“Of course, the figures presented here are based on all state residents, and differences in turnout, which usually favor Republicans, can alter the political balance of the state electorate in a given election,” Gallup notes. “Since 2008, there has been a significant movement away from the Democratic Party both at the national level and in many states.”
Indeed, nationally, Democrats had a three-point advantage last year, a dramatic fall from their 30-point advantage in 2008, a quarter-century peak for the party.
Since it began tracking such responses seven years ago, nine states have consistently ranked among the top 10 most-Democratic each year. They are Massachusetts, Maryland, Rhode Island, New York, Vermont, California, Hawaii, Delaware and Illinois. Connecticut and New Jersey tied for 10th this year, after alternately rotating through the top 10 since 2008. Maine tied for 10th in 2008.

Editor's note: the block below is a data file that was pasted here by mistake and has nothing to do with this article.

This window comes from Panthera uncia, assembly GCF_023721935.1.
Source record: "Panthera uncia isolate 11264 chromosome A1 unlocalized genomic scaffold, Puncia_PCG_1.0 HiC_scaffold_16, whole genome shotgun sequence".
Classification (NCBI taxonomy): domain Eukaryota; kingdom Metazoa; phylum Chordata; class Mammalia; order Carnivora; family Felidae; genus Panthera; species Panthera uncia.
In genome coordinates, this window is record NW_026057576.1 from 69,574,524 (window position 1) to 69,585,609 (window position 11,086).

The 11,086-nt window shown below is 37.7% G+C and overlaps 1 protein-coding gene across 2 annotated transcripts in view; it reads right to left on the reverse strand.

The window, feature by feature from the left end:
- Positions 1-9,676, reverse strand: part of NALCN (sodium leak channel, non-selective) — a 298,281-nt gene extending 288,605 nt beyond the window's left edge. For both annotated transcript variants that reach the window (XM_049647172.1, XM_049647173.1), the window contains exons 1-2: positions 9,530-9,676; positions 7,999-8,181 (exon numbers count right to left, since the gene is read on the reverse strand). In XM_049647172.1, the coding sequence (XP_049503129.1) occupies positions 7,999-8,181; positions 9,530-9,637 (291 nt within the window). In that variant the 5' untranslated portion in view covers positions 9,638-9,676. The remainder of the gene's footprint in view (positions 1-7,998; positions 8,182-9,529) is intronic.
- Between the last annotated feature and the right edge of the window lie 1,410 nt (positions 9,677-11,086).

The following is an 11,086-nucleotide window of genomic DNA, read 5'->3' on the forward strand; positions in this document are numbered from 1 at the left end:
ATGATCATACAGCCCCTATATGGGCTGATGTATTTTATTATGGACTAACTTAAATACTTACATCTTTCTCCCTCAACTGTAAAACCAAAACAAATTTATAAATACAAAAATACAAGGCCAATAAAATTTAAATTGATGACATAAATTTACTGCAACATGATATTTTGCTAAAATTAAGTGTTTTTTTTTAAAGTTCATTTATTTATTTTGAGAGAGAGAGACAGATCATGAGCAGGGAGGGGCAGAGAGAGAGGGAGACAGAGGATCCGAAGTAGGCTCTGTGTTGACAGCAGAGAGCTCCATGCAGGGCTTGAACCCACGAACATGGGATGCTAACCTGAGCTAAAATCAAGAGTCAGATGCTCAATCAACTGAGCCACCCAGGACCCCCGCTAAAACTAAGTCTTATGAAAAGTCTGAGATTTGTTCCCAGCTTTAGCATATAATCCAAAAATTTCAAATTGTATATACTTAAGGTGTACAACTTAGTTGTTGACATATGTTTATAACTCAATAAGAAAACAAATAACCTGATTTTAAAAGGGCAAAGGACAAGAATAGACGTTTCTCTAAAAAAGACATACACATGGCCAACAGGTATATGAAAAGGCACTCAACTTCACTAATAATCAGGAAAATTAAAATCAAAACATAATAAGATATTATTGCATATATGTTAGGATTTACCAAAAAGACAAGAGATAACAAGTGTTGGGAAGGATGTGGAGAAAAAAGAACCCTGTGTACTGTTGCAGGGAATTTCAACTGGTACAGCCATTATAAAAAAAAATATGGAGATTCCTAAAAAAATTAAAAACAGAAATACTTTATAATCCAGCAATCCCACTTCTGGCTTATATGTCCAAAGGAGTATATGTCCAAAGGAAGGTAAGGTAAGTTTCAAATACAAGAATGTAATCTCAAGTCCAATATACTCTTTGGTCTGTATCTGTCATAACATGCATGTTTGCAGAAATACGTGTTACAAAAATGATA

There has been much more variation among Republican states. Seventeen have ranked among the top 10 since 2008. This year, Midwestern and Western states dominated the list, which included the Midwestern states Kansas, Nebraska, North Dakota and South Dakota, and the Western states Idaho, Montana, Utah and Wyoming. Tennessee and Alabama also ranked in the top 10.
The top 10 in each party held an advantage of at least 10 percentage points. Six states leaned Democratic, with a five-point advantage, and five leaned Republican. The remaining 18 states were “competitive,” having less than a five-point advantage in favor of either party.